I was ten years old when Humpty fell off the wall and almost died. People who cared committed themselves to putting Humpty back together again as good as new.

I am grateful. Thank you.

Friday, January 28, 2011

Pieces of the Puzzle

I spent my summers during my early school years mostly home alone. There were times when my mom wasn't working and was there especially when I was really young. And my grandparents were ever present next door if I ever needed an adult. But for the most part I spent my days alone. My closest friend in temperament and distance, Bruce, lived about a mile away and I did see him pretty often but there were lots of days all by myself. Our school was miles and miles away and it was even a long distance expensive phone call from my home to connect to any of my school friends that way. Because of that I never learned to have a phone attached to my ear 24 hours a day like a lot of teens of that era. There was certainly no need for a Brady Bunch pay phone in the I even had a den. I didn't really connect with my peers beyond the classroom before I was 14 and had my own transportation.

I was comfortable in my semi-isolation. I never really had a sibling to play with or to connect with because my sister was so much older than me. I had Legos and comic books and toy cars and an Evel Knievel Stunt Cycle and a bicycle and miles of open land to keep me occupied. It's funny how there are no real boundaries when you are a kid. Trespassing just meant don't climb the tree in your front yard and don't mess with my livestock but the other 35 acres behind your house was fair game. I crossed from field to field and owner to owner without concern of any kind. There were times when you may get yelled at but it never meant much. Open land was free land.

I am not a herd animal. I'm not comfortable hanging out with the crowd. I never was. I don't know if the chicken or the egg came first but it is the way I am regardless. As an adult I require my alone time and open space around me from time to time to reset my batteries. Everyone in my family and most all my friends understand this need so nobody gets offended if and when I disappear from time to time, sometimes for days at a time. I will run off and spend hours on my boat or drive in my truck somewhere or go to Vegas and just hold up in a hotel room till I am cleansed. When the world overwhelms me I begin to shut down. It's like there is a room with a hundred levers that go straight to my battery and somebody just starts clicking all the levers to the off position one by one. I can tell when it begins, and it has a bunch of different triggers although I don't always recognize what the trigger is at the time. But I do have outward signs. One of the most obvious is that I pace like the sad old Tigers you used to see in cages in old zoos. I get that 100 mile stare and just start moving from room to room. I try to let everyone in my life know about this up front before I ever begin a relationship. I don't want to scare anyone. Sometime my wife sees me begin the pacing process and she escorts me to my pillow and my overnight bag and kisses me on the cheek and says go have fun. LOL. She is outstanding and she knows I will come back all bright and cheery and renewed and ready to take on the world again.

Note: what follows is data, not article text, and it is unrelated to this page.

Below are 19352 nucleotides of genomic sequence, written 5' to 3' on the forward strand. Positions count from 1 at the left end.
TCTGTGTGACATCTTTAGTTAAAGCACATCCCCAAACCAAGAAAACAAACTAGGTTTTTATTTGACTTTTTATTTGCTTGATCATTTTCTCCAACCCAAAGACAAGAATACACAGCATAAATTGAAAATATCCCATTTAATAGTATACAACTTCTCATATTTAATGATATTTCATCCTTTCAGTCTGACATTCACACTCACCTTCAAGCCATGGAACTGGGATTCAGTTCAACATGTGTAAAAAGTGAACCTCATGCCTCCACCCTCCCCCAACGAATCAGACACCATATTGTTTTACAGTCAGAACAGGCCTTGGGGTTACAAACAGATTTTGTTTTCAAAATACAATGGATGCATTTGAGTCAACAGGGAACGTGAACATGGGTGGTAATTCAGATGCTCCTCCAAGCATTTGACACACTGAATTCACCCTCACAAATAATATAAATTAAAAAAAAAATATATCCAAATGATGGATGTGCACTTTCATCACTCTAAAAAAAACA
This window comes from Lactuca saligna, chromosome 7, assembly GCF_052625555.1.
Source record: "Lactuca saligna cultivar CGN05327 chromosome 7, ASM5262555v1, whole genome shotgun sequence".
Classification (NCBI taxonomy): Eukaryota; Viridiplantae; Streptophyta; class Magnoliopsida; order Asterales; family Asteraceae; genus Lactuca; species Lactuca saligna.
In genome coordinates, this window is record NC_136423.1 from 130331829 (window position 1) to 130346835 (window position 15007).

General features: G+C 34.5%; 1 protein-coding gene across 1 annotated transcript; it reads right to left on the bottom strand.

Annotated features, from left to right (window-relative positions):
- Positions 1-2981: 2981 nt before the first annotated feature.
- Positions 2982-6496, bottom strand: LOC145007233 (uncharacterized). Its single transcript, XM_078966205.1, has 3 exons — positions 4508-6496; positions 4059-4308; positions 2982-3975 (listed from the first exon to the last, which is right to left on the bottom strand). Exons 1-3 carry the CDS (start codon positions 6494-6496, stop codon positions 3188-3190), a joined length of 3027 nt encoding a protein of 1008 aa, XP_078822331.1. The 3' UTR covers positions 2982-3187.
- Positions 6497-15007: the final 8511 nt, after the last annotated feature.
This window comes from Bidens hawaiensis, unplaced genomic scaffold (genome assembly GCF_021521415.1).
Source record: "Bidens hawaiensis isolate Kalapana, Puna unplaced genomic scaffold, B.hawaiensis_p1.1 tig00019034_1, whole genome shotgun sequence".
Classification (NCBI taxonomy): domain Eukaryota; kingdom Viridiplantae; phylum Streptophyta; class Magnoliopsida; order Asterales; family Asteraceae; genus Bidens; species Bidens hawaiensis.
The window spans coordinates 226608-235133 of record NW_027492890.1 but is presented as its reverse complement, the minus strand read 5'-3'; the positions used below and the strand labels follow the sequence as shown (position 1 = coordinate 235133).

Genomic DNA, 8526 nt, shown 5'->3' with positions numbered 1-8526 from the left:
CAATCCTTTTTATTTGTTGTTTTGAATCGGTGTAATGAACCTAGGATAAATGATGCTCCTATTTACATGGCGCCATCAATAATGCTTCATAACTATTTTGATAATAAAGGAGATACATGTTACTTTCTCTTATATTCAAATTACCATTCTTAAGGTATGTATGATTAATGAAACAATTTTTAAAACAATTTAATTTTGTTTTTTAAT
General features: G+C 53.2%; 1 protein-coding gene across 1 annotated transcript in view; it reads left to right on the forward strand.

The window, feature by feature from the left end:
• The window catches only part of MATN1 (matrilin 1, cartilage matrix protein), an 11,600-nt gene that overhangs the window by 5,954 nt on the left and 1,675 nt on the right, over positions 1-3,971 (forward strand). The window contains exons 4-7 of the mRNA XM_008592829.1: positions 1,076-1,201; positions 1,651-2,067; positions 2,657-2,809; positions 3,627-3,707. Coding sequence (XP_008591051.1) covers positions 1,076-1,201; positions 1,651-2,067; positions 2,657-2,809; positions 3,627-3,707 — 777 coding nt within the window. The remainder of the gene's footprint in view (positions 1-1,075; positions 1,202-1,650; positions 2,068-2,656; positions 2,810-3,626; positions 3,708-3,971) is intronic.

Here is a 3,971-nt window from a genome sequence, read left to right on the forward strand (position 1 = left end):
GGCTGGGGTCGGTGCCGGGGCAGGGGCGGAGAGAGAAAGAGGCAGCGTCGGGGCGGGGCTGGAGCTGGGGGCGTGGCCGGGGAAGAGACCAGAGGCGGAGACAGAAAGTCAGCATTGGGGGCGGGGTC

Despite my comfort with being alone there is still an overriding desire when you are a kid to seek out other kids. I'm guessing it's in our DNA. It almost never failed if I was out riding my bike and I happened upon other kids I would cheerfully engage them and try to be included in whatever adventures were happening at the time. If you look back on my previous posts GOD NEVER CAME TO DINNER and THE McGILLS you will see a lot of this behavior in action. Unfortunately, except for my friend Bruce, all of my attempts at fraternization or socialization were disasters. It always seemed to me that every one of the other young people who lived within ten miles of me were all bullies, the sons of wannabe preachers and backwoods farmers.